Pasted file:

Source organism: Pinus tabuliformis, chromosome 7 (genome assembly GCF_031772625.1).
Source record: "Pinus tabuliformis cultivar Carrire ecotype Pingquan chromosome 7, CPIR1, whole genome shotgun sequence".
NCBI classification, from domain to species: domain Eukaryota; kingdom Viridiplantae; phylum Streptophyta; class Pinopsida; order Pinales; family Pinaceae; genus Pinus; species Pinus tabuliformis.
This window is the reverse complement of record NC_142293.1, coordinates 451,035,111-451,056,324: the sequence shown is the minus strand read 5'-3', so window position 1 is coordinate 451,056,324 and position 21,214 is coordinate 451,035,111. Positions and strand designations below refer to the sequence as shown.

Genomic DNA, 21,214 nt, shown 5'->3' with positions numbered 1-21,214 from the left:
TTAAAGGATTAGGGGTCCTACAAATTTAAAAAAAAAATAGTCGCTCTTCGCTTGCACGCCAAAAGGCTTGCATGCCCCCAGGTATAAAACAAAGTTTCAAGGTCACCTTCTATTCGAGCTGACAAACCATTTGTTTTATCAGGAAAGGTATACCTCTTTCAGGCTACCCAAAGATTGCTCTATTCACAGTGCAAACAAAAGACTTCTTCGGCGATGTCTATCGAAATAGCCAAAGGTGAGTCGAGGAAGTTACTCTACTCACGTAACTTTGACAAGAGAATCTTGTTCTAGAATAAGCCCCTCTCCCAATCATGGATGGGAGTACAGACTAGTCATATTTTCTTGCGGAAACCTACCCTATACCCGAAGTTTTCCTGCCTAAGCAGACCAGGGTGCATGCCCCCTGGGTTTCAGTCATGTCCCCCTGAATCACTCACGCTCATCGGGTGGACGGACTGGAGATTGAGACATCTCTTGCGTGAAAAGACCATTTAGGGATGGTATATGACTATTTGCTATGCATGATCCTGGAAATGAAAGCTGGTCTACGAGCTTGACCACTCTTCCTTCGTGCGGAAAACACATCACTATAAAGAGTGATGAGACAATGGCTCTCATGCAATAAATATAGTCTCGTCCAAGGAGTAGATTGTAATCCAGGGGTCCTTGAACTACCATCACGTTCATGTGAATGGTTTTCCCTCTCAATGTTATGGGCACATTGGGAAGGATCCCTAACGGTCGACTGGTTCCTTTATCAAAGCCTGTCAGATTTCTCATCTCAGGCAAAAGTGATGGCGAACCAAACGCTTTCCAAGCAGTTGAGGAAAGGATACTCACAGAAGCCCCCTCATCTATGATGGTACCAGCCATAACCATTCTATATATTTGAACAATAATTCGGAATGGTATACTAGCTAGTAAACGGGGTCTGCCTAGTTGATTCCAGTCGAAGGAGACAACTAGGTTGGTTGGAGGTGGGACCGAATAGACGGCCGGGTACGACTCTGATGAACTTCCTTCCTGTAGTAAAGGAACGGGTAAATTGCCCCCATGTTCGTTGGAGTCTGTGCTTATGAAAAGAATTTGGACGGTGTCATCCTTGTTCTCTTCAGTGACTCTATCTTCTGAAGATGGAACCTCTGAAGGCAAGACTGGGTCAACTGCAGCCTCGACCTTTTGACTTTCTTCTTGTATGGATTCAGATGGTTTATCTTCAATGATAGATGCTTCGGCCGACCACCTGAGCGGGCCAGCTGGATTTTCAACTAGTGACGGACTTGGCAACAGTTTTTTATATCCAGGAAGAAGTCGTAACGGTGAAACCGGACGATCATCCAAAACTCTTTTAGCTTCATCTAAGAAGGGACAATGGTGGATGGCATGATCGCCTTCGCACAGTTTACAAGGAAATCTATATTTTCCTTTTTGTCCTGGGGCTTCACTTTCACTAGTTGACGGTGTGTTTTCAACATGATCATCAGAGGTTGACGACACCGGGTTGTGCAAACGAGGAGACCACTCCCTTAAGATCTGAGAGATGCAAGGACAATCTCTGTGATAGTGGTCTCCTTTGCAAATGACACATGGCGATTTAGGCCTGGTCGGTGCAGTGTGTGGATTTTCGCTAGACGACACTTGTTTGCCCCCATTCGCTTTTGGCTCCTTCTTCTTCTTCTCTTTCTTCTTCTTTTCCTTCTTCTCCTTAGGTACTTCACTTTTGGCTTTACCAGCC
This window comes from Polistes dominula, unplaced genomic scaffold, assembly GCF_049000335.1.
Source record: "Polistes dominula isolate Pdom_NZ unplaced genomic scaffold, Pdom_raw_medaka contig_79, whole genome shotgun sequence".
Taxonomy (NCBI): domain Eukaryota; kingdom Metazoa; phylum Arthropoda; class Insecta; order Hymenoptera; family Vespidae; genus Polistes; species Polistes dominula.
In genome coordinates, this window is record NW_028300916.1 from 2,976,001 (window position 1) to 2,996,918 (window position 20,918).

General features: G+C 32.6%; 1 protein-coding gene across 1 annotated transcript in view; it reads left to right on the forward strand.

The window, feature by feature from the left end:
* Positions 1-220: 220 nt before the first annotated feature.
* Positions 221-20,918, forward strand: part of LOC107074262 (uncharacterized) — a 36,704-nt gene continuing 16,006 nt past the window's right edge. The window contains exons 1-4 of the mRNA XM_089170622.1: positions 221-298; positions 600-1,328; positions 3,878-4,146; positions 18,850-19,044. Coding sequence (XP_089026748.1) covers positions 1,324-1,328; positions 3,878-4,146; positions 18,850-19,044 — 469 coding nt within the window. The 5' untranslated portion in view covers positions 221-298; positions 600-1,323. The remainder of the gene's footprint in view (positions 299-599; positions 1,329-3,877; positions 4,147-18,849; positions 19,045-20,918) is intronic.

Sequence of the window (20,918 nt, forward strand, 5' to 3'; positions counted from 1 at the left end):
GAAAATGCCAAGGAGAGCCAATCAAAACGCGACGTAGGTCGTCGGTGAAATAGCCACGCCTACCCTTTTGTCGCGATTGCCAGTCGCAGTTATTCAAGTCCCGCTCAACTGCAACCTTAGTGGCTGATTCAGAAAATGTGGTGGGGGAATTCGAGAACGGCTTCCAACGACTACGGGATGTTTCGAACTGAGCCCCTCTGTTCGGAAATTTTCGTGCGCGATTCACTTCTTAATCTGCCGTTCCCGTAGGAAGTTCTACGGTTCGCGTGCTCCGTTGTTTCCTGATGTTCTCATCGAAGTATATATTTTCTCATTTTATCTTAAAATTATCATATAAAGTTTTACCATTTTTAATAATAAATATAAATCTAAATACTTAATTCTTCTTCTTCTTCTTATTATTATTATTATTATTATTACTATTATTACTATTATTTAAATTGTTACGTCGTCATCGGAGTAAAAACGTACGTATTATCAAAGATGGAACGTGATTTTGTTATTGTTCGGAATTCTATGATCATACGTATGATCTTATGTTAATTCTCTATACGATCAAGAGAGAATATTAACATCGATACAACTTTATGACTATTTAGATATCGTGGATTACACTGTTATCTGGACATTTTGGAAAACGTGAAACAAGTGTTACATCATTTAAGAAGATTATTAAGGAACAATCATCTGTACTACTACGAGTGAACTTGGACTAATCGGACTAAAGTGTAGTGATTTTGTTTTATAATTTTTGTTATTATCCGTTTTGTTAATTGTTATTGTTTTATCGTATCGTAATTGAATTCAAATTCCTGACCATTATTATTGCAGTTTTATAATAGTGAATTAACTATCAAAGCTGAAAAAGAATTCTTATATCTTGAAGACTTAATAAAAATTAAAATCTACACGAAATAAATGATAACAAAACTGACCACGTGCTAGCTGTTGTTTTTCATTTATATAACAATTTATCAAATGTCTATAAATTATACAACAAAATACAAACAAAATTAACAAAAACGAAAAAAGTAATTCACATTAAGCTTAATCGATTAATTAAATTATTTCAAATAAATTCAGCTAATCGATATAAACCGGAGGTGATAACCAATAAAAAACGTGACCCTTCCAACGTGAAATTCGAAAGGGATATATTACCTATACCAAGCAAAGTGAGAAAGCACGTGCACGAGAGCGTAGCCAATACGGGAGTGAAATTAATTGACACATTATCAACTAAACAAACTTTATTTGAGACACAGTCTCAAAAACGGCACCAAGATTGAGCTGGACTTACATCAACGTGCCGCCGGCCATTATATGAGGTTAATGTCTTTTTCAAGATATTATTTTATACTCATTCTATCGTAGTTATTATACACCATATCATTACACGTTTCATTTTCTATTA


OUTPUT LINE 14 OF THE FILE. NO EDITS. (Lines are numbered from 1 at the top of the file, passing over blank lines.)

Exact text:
* Positions 221-20,918, forward strand: part of LOC107074262 (uncharacterized) — a 36,704-nt gene continuing 16,006 nt past the window's right edge. The window contains exons 1-4 of the mRNA XM_089170622.1: positions 221-298; positions 600-1,328; positions 3,878-4,146; positions 18,850-19,044. Coding sequence (XP_089026748.1) covers positions 1,324-1,328; positions 3,878-4,146; positions 18,850-19,044 — 469 coding nt within the window. The 5' untranslated portion in view covers positions 221-298; positions 600-1,323. The remainder of the gene's footprint in view (positions 299-599; positions 1,329-3,877; positions 4,147-18,849; positions 19,045-20,918) is intronic.